The content of the Tunisian cables, written by U.S. Ambassador Robert Godec in 2008 and 2009, indeed exposed an insufferable first family straight out of Hollywood central casting. But their daily crimes were all too real: a state-run mafia – AKA the Ali family and close associates – grinding the Tunisian people into poverty and political suppression through corruption and jack-booted security, living lavishly in stolen yachts and garish mansions, siphoning money from private schools, showing off their ill-gotten wealth to American ambassadors with ostentatious dinner parties, all while ordinary Tunisians were scrabbling in the streets under a 14 percent unemployment rate and suppressive, often arbitrarily administered laws. The same conditions, by the way, that apparently led Bouazizi to self-immolate in front of City Hall. He died in the hospital on Jan. 4.
“As in the recent so-called ‘Twitter Revolutions’ in Moldova and Iran, there was clearly lots wrong with Tunisia before Julian Assange ever got hold of the diplomatic cables. Rather, WikiLeaks acted as a catalyst: both a trigger and a tool for political outcry. Which is probably the best compliment one could give the whistle-blower site.”
In a soon to be released book about their role in publishing the WikiLeaks cables, Guardian writers David Leigh and Luke Harding admitted that while the reaction to the role of WikiLeaks in general has been “polarizing,” one cannot dismiss its influence among the Tunisian street demonstrators.
“There was, from the start, a metropolitan yawn from bien-pensants who felt they knew it all,” they wrote about the first cables released on Nov. 28. “According to this critique, the disclosures stated the obvious, and amounted to no more than ‘humdrum diplomatic pillow talk’ (this was from the London Review of Books).”
However, they added, within hours of publishing the cables, The Guardian started “receiving a steady stream of requests from editors and journalists from around the world wanting to know what the cables revealed about their own countries and rulers. It was easier to call the revelations unstartling, dull even, if one lived in western Europe rather than Belarus, Tunisia or in any other oppressive regime.”
In other words, cables revealing state corruption and injustice in places like Tunisia and anywhere else where the Internet and other access to information is restricted, can be a tremendous shock, and then a great motivator. Their contents confirm people’s worst fears. They shame. In the case of Tunisia, the writers argue, there was “a genuinely extraordinary WikiLeaks effect.”
M. Junaid Levesque-Alam, author of the Crossing the Crescent blog, agrees. “I think the WikiLeak releases played some role, but it may be premature to say that it was the spark that lit the tinder,” he said, noting that Bouazizi’s death was much more critical in that regard.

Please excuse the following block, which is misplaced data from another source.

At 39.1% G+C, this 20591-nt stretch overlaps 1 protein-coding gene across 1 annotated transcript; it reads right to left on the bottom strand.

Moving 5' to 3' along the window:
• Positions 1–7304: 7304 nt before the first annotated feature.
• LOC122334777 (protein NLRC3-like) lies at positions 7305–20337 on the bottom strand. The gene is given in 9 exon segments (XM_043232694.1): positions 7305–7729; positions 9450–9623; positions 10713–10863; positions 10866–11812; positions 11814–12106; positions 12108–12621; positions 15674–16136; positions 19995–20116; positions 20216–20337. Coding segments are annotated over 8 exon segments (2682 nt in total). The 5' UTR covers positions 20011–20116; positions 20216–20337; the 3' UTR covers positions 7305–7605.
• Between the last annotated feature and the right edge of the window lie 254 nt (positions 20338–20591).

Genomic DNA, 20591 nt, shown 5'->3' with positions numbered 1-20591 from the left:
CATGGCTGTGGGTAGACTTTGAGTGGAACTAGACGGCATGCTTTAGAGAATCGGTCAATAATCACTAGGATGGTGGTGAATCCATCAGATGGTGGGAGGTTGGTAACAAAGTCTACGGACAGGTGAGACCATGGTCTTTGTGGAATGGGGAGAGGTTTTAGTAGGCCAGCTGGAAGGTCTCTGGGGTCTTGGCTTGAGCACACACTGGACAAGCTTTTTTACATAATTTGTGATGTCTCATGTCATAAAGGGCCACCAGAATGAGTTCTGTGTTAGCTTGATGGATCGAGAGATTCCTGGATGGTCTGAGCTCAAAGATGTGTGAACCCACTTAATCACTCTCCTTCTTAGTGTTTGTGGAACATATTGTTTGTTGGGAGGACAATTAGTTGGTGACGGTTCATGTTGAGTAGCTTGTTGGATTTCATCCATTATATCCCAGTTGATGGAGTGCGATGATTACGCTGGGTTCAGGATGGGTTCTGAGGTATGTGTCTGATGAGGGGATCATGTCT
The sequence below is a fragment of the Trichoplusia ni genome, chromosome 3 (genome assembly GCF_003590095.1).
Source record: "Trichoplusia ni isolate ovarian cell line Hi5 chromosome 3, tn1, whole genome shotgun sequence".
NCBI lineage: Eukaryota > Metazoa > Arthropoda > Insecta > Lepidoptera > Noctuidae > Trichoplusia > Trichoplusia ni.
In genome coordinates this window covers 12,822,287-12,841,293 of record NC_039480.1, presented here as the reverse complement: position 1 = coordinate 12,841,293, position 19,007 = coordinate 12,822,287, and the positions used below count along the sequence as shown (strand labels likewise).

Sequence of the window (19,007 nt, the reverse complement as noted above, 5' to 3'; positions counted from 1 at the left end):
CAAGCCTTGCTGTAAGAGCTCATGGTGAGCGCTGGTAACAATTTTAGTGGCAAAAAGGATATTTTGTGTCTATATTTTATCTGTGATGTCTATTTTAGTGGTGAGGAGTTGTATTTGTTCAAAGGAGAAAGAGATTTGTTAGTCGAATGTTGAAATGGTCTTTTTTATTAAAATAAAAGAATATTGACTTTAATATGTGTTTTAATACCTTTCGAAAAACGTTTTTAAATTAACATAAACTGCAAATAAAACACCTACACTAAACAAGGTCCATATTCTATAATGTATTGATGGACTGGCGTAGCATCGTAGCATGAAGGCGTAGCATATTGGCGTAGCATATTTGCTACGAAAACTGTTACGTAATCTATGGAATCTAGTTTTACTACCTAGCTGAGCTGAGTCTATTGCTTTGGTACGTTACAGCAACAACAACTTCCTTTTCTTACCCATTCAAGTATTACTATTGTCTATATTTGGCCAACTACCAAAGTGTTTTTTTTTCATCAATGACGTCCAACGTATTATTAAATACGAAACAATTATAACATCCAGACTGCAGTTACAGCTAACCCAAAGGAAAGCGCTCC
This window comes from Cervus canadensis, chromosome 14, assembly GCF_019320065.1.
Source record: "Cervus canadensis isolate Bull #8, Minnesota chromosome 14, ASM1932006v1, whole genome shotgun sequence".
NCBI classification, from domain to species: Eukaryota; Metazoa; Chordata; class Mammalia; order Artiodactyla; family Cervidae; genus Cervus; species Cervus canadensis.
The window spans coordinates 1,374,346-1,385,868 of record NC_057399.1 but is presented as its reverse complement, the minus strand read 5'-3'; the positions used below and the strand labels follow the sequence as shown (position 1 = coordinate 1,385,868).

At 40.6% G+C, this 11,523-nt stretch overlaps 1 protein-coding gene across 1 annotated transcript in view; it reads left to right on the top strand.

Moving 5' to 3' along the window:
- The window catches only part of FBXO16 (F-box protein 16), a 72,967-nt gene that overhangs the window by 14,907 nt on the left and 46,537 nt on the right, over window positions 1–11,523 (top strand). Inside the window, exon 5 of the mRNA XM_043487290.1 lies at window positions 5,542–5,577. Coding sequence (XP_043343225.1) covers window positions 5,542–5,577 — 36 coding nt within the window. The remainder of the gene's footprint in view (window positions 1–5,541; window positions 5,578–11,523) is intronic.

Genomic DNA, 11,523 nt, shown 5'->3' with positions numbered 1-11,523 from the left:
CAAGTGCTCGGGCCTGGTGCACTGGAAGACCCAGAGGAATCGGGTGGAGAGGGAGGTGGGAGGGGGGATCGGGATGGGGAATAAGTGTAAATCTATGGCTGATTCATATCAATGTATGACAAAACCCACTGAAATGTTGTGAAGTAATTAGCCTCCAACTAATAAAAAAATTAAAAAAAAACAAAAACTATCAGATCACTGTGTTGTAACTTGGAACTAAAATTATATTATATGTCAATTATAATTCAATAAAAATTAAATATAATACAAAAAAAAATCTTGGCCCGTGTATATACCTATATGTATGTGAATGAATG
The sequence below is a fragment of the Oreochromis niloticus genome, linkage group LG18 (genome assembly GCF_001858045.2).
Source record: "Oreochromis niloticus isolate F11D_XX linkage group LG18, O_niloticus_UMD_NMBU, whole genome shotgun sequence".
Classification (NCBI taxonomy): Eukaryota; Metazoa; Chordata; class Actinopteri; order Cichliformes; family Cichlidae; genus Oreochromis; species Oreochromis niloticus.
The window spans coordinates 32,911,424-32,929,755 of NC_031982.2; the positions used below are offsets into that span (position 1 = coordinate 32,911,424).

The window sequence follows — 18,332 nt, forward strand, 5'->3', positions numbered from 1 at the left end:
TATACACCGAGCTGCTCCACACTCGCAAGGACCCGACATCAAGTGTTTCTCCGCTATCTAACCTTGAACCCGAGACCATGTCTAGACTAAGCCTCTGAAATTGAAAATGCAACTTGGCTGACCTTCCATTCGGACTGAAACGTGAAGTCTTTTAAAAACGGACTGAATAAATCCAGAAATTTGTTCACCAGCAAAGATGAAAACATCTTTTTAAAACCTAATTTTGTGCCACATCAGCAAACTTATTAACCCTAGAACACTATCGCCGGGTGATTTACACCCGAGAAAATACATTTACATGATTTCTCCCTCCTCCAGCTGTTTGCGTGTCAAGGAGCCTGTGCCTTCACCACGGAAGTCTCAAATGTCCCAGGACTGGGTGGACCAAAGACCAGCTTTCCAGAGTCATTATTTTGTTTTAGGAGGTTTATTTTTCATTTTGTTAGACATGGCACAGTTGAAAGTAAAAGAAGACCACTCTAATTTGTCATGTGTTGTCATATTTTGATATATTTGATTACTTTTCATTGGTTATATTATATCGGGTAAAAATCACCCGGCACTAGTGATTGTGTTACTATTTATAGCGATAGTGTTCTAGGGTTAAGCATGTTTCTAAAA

However, he told Antiwar.com, “the WikiLeak releases laid bare the corruption and venality of Arab regimes. While most Arabs doubtless suspected all this, there is a vast difference between suspecting something that is officially suppressed for years and seeing it confirmed in a single instant in front of the whole world. One is a humiliation; the other is humiliation mixed with affirmation – a combination that helped provide the confidence to revolt.”
Tom Malinowski of Human Rights Watch seemed to agree with the adage that Tunisians “didn’t need American diplomats to tell them how bad their government is,” but argued that “the cables did have an impact.”
“The candid appraisal of Ben Ali by U.S. diplomats showed Tunisians that the rottenness of the regime was obvious not just to them but to the whole world – and that it was a source of shame for Tunisia on an international stage. The cables also contradicted the prevailing view among Tunisians that Washington would back Ben Ali to the bloody end, giving them added impetus to take to the streets. They further delegitimized the Tunisian leader and boosted the morale of his opponents at a pivotal moment in the drama that unfolded over the last few weeks.”
Of course no one wants to be called out as a novice when it comes to Middle Eastern history (which frankly, most of us are), nor accused of bypassing years of local grievances and complex political dynamics in order to find a smoking gun among cables released less than six weeks ago. In fact, even writers sympathetic to WikiLeaks have been cautious in putting too much stock in its role.
“The Wikis have contributed only to the extent of those who follow English-language media or watch al-Jazeera, Arabic or English. That is, Generation Y and environs,” said Asia Times writer Pepe Escobar in a recent email exchange. “In Egypt’s state-controlled media, from Al-Ahram downwards, WikiLeaks practically don’t play. In Egypt especially, this groundswell against the regime had been building up for a few years.”